Hannibal Mejbri: The Unlikely Catalyst for Manchester United's Revival

Gabriel Barkhan
Gabriel Barkhan
EPL News, Predictions & Tips
Hannibal Mejbri: The Unlikely Catalyst for Manchester United's Revival

Hannibal Mejbri's Phenomenal Work Rate Offers Manchester United a Glimpse of Hope in Challenging Times Under Erik ten Hag.

News Insights

  • Hannibal Mejbri's record-breaking work rate at Manchester United.
  • Mejbri's physical transformation from his time in the Championship.
  • How Mejbri's off-the-ball work is impressing coach Erik ten Hag.
  • The young talent's potential to inspire a struggling United squad.

Hannibal Mejbri, the young Tunisian talent, is emerging as a game-changer for Manchester United during their challenging season. His remarkable work rate, pressing stats, and newfound physicality are catching the eye of fans and pundits alike, offering hope to the struggling team.

When coaches are desperate, they turn to those who they can trust to put in the work. Hannibal Mejbri's emergence has been timely for Manchester United. If illustrious colleagues, follow his lead there is a way through this challenging period for Erik ten Hag.

Emergence in Challenging Times

Mejbri, 20, followed up his brilliant goal against Brighton with an eye-catching performance in the 1-0 win away to Burnley on Saturday and has now delivered another all-action display in beating Crystal Palace in the Carabao Cup. Supporters respond when they see commitment allied to quality and the data backs up the eye test.

At Turf Moor, the Tunisia international covered more ground than any other player on the pitch, running 12.9 kilometres. No surprise there, perhaps. But Mejbri also ran further than any United player this season. Further than any United player since Ten Hag arrived at the club. Further than any United player since they began collecting these records in 2019.

It has long been a feature of his game. "He has broken records for total distance, all that kind of stuff," said Birmingham City boss John Eustace last season, where Mejbri enjoyed a coming-of-age campaign in the Championship. It was the making of him.

The Making of Mejbri

Speaking to the midfielder in February, he explained the transformation in his game and in his mentality. "Since I am in the Championship, I have seen that I need to work on my physical capabilities. It is making me a better player," he told Sky Sports.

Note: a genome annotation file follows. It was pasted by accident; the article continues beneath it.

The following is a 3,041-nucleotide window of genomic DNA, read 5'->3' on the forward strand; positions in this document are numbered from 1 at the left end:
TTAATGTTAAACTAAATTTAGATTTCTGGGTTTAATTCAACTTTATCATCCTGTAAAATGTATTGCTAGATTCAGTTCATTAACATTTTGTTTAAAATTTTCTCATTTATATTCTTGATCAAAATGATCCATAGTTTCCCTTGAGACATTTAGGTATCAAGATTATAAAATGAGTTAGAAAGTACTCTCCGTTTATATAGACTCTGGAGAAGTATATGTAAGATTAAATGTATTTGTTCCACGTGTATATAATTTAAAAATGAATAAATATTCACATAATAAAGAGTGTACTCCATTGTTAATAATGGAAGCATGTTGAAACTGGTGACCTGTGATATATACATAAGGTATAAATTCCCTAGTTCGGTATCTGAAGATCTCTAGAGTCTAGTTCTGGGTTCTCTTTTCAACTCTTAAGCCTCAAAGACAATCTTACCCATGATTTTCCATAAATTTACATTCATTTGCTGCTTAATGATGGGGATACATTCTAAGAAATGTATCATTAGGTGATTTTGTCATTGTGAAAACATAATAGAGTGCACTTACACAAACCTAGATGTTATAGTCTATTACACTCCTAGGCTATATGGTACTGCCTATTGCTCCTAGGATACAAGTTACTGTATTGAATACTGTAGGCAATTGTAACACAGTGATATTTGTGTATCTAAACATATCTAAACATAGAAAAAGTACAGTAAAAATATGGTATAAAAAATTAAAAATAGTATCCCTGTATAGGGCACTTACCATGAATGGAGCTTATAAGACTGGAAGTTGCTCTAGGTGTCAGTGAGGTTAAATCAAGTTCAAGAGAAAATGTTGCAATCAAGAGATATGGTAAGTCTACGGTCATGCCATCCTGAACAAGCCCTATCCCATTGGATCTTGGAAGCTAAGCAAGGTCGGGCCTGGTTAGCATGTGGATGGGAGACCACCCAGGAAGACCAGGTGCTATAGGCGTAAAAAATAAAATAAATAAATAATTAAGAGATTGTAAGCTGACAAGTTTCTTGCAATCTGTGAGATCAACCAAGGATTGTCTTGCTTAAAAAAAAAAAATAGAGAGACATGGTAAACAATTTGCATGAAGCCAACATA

There were lows as well as highs during his time on loan at St Andrew's. It was his first full season in senior football, one interrupted by the small matter of a World Cup appearance midway through it. But lessons were clearly learned.

Humility among them.

"Now I understand that every detail is important and you need to work harder," he revealed. "Even if you think you are the best at something, you will find someone who is better than you. That is why you have to work so hard." These traits are staying with him.
"I think that it is part of my game now," he added, referencing that work rate and physicality. "Even if people are more physical than me, it just makes me think that I need to be more aggressive to win the ball. Afterwards, I can show my technical abilities."

There have been glimpses of that ability this past week. As well as his goal at Old Trafford, there was Mejbri's outside-of-the-boot pass to Marcus Rashford late on against Burnley that almost rewarded him with an assist. He was responsible in possession too, completing all but two of his passes in that game.

Pressing for Success

But it is the off-the-ball work that really stands out. This is a player who epitomises the attitude that Ten Hag is trying to coax from others in the squad and it helps to explain why the Dutch coach praised Mejbri for doing "the perfect job" against Burnley.

He was perpetual motion but his running was targeted, providing the pressing that Ten Hag demands. He closed down straight from the kick-off and registered four more pressures, as defined by the Second Spectrum data, in the second minute alone.

By the end, there had been 104 of them, the most by any player in a Premier League game this season. Factor in his cameo against Brighton and Mejbri is averaging 100 pressures per 90 minutes - the next man on the list is Rasmus Hojlund with 79.

This is the football that Ten Hag wants to see, those famed rules and principles. Mejbri was not jogging either. Second Spectrum log the number of sprinting pressures - those where the presser reaches a sustained speed in excess of 25 kilometres per hour.

He tops that list too.

Speaking to Ten Hag earlier this month, he explained why pressing is so important to him. "To keep a game under control, to dominate an opponent, the pressing has to be right. We want to play proactive football, to play dynamic football. Pressing is a part of it."

This is the football that Ten Hag wants to see. Just not, perhaps, the players with whom he had expected to be trying to do it. United's problems, from matters outside his control to the breakdown of certain relationships, have robbed him of key personnel.

Injuries persuaded him to deploy Mejbri and Jonny Evans, also outstanding against Burnley, and there is no great expectation among United supporters that either man is likely to represent the long-term solution to the challenges that the club is facing.

But if this youngster bustling around the pitch can evoke something in the crowd, spark something in a squad in need of that spark, he could yet be the unlikely catalyst for a team and a coach in need of anything to transform the trajectory of their season.


Hannibal Mejbri's incredible running and pressing statistics are breathing fresh life into Manchester United. Despite being just 20 years old, he's already breaking records and exemplifying the commitment needed to succeed in the Premier League. Mejbri's emergence could be the much-needed spark for the team under Erik ten Hag.